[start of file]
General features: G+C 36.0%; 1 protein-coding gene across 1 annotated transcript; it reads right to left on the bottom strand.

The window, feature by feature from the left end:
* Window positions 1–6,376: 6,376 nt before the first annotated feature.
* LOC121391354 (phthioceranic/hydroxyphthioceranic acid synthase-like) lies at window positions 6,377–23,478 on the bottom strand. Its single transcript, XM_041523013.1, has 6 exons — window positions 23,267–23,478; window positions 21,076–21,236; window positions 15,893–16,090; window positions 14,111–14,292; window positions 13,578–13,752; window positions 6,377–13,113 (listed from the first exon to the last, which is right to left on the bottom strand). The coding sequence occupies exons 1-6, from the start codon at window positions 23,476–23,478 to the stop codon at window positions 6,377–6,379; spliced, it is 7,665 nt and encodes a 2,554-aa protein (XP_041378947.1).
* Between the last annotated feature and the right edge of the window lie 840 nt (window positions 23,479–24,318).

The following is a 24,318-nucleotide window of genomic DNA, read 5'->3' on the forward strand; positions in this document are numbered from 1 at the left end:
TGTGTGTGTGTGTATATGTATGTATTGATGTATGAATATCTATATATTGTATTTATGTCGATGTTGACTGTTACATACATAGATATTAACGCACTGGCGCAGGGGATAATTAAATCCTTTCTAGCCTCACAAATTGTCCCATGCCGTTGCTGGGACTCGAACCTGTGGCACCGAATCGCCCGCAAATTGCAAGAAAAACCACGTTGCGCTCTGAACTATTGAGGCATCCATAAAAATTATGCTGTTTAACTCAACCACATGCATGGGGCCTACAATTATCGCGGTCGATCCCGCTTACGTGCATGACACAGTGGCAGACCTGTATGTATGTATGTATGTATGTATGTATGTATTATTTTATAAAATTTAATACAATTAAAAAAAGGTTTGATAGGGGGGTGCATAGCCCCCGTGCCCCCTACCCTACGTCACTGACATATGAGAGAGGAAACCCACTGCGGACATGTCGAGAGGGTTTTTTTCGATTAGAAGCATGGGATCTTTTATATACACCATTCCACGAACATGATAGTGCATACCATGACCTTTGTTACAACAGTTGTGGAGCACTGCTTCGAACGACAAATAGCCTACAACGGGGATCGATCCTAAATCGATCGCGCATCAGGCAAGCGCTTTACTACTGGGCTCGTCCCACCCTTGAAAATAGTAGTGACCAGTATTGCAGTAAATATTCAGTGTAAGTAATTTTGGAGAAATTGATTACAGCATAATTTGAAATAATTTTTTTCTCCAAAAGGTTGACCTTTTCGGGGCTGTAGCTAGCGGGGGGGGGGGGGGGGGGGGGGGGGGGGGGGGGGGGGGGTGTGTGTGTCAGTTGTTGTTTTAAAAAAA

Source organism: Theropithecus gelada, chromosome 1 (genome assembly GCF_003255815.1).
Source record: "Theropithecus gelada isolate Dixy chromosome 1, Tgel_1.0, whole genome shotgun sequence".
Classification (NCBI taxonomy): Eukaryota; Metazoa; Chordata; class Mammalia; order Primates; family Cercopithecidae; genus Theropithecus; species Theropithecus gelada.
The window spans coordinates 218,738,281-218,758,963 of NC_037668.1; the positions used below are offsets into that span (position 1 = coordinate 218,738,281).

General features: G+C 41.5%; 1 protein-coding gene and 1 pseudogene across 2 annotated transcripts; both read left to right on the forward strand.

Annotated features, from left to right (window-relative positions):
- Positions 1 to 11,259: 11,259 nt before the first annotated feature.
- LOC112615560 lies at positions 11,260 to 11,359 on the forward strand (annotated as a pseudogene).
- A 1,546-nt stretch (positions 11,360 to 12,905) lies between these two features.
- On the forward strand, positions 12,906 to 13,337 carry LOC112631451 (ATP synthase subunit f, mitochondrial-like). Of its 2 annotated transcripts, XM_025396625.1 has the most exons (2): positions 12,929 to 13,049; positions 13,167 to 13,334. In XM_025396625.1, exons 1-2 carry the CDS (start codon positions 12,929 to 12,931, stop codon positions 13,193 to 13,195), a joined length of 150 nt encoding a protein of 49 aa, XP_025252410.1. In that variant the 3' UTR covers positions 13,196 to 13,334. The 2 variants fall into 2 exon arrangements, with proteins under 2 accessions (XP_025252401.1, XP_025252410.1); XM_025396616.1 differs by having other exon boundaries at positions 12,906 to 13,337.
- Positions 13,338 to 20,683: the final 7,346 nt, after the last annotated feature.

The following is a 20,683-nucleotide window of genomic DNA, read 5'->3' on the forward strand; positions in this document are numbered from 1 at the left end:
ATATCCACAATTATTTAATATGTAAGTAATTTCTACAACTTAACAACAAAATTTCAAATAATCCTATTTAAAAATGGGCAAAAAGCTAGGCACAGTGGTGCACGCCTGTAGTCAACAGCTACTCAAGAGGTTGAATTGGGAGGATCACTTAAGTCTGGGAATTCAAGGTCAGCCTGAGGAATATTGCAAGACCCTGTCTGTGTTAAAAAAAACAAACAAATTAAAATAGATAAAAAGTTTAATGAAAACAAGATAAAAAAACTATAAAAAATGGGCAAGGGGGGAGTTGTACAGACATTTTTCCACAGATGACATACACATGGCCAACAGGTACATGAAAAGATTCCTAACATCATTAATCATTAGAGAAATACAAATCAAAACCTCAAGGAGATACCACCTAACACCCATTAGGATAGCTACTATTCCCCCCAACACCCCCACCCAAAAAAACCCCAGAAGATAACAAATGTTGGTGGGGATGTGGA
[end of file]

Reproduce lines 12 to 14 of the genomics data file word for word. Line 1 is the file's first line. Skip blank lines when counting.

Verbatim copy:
General features: G+C 41.5%; 1 protein-coding gene and 1 pseudogene across 2 annotated transcripts; both read left to right on the forward strand.

Annotated features, from left to right (window-relative positions):
- Positions 1 to 11,259: 11,259 nt before the first annotated feature.